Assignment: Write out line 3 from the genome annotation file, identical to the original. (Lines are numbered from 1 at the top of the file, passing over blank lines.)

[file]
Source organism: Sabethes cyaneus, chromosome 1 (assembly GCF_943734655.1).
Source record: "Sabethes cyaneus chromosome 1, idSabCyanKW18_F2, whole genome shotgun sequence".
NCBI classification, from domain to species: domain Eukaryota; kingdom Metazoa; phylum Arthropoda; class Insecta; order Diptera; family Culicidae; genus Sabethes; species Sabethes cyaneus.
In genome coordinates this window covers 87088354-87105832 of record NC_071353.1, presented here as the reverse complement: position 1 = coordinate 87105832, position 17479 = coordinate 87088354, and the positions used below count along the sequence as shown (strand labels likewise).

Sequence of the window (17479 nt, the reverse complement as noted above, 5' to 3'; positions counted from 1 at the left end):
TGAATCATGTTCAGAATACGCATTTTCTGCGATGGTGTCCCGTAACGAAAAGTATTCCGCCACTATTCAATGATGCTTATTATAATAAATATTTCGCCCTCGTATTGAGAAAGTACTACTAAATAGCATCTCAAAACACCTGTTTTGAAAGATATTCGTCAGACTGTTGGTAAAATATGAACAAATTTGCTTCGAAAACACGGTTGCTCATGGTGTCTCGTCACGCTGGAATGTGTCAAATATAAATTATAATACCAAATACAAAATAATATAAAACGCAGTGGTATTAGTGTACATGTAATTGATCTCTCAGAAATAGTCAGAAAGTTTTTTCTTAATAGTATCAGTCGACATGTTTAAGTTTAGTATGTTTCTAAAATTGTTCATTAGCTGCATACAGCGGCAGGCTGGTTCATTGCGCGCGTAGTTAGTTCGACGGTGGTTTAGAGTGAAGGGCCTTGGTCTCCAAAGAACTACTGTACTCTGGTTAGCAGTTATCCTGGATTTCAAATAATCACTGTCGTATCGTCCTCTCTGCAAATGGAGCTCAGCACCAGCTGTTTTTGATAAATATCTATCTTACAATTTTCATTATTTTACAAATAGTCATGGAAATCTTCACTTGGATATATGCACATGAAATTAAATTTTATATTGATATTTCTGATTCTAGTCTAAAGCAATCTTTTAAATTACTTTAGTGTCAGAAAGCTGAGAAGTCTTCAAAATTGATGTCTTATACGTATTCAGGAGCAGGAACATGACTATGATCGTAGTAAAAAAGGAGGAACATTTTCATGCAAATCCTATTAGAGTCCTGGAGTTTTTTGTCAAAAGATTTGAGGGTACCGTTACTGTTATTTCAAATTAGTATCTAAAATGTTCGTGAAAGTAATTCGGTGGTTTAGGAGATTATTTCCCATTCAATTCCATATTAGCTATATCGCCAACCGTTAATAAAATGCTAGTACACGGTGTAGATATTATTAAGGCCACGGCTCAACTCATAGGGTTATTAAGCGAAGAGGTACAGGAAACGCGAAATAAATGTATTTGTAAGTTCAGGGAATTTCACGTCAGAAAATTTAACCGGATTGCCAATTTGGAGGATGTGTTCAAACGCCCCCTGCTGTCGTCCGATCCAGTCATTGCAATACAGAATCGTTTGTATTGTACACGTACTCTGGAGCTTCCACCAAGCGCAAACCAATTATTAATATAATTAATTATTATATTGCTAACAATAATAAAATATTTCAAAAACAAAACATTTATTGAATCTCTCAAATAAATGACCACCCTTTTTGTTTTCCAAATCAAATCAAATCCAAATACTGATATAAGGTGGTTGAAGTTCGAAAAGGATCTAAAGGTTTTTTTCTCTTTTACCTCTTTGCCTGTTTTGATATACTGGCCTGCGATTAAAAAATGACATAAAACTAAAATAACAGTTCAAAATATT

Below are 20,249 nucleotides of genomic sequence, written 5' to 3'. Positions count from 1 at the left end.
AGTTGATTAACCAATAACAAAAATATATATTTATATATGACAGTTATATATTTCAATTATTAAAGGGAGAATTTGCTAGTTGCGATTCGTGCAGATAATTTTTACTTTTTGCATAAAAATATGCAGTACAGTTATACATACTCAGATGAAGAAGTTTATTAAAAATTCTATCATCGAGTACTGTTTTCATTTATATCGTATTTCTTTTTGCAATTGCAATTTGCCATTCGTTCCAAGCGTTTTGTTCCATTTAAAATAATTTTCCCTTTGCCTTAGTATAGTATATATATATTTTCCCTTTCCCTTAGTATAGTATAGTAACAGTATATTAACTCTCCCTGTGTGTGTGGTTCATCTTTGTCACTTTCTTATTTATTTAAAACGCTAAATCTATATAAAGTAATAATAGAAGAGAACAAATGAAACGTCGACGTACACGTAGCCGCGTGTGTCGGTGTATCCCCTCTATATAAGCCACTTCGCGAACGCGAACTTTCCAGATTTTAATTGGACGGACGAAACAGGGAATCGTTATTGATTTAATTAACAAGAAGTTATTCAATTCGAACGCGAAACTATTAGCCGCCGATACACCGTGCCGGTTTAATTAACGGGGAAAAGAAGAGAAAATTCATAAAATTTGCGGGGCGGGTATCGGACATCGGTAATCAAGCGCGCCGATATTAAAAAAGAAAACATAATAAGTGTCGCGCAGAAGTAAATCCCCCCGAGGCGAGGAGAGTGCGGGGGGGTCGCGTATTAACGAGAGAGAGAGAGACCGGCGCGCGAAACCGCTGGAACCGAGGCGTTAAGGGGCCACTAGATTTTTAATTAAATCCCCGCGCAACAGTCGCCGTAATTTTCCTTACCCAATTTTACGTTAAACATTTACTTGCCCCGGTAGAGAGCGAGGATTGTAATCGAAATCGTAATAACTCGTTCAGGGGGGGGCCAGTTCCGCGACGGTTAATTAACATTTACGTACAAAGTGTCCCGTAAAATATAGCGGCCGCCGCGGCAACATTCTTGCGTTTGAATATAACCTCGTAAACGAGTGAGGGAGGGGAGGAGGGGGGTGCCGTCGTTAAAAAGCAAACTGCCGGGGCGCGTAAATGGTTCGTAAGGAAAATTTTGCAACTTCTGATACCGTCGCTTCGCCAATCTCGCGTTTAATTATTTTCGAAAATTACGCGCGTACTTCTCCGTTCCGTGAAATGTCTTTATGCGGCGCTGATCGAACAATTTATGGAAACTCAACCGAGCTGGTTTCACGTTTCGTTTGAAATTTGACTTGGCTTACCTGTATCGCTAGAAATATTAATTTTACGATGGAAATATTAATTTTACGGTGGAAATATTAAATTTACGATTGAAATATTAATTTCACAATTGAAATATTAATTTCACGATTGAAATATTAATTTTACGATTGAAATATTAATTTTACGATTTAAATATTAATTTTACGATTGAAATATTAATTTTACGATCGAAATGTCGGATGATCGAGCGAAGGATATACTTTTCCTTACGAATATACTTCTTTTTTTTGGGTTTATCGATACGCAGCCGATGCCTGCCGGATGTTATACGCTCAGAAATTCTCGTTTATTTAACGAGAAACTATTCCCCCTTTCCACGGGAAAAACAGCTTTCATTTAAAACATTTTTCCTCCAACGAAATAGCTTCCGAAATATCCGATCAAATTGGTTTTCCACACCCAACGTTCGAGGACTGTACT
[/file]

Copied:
NCBI classification, from domain to species: domain Eukaryota; kingdom Metazoa; phylum Arthropoda; class Insecta; order Diptera; family Culicidae; genus Sabethes; species Sabethes cyaneus.